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We have two broad flavours of shifters: indexed and friction. Indexed shifters are probably the ones you're most used to, they became ubiquitous in the late '80s after Shimano made them work quite well and they're super friendly when learning to cycle. They simply click into the right spot and stay there when everything is well-adjusted.
Friction shifters are a bit of an anachronism, but some die-hards are still slowly developing them and keeping them on the market, and we appreciate that: there's a calm confidence that comes with using a good friction shifter on a long ride, and it's only about 5% more difficult than indexed shifting. They're also impossible to adjust wrong and it's easy to mix parts.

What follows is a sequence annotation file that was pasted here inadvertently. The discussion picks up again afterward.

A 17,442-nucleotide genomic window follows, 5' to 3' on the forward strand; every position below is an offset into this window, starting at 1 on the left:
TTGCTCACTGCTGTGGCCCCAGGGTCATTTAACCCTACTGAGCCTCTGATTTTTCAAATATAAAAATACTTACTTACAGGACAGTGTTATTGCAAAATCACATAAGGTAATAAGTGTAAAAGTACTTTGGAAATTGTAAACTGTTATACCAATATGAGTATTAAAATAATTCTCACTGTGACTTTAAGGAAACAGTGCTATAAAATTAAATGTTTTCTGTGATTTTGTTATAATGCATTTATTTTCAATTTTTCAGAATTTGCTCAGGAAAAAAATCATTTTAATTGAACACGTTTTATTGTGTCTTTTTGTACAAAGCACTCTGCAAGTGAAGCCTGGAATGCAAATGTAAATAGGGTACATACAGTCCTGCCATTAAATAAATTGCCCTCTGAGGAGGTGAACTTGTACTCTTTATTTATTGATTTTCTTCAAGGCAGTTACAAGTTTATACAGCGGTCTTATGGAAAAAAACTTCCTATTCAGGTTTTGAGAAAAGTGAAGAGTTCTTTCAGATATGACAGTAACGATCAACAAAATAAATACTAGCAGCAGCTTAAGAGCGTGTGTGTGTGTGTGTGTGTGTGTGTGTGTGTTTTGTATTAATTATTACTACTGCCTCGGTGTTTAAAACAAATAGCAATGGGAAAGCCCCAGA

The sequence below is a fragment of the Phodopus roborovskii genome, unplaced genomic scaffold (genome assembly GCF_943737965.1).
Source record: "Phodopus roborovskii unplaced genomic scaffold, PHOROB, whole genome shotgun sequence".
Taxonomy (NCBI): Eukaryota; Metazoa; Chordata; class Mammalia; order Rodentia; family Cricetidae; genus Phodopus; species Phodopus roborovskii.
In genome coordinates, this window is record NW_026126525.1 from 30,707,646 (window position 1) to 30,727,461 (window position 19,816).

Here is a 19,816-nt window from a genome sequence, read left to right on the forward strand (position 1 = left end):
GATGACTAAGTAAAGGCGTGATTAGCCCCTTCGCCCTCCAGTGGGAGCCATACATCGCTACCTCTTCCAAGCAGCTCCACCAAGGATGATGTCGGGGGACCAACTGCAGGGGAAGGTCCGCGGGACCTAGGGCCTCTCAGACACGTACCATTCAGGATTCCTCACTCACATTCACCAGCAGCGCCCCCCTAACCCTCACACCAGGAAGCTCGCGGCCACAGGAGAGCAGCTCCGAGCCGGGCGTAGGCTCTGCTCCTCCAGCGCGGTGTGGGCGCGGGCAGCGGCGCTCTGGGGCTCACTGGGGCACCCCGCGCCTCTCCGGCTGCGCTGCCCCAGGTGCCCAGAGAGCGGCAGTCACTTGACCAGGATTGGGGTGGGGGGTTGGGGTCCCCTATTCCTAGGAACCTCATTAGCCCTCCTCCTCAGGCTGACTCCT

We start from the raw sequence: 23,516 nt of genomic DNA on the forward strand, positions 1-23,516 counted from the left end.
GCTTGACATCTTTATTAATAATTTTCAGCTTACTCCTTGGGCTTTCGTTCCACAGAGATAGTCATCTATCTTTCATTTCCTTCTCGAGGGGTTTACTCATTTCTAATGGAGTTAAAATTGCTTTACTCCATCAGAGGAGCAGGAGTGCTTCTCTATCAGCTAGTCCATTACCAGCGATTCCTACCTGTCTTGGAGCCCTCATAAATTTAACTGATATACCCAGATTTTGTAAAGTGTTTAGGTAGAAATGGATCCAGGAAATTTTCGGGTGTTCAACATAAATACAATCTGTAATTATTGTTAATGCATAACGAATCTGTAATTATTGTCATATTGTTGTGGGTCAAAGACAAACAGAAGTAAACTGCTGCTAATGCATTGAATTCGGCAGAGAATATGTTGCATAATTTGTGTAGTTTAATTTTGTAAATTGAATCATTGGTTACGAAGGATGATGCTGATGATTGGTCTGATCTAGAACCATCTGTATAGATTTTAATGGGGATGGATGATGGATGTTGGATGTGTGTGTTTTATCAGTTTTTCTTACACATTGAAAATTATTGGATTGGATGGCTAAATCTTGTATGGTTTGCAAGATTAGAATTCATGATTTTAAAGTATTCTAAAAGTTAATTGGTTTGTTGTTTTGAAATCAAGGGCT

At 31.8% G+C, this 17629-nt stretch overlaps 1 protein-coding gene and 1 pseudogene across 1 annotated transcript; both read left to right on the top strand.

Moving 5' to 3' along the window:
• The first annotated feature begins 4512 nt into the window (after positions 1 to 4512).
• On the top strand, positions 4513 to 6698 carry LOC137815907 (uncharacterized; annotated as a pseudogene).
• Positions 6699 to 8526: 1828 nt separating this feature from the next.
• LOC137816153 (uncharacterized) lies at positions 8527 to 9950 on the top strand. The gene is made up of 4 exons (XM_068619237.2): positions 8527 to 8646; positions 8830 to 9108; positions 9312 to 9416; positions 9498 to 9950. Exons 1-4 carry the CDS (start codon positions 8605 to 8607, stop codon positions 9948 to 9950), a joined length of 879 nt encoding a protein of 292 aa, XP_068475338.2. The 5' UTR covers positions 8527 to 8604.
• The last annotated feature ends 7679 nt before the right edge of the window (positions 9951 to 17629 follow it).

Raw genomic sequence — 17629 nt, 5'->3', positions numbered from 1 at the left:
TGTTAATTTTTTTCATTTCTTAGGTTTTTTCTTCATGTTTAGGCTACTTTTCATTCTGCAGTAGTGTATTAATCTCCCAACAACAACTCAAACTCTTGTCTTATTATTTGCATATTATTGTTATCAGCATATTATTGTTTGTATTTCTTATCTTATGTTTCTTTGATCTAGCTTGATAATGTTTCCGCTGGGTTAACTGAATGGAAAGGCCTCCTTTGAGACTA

If you're an indexer, you should match your shifter to your cogs, chains and derailers. Also:
- 7-8-9-speed work the same across all the brands, and you can use almost any derailer.
- 10-speed systems need to match quite closely, and brands don't mix. Road and MTB only sometimes mix.
- 11-speed: can't mix anything, road and MTB totally separate.
- 12-speed: I'm sure you can guess.
Friction shifters can do whatever, but struggle with SRAM 10-speed and up and all other brands' 11-speed and up. They weren't ever really intended to put up with that nonsense.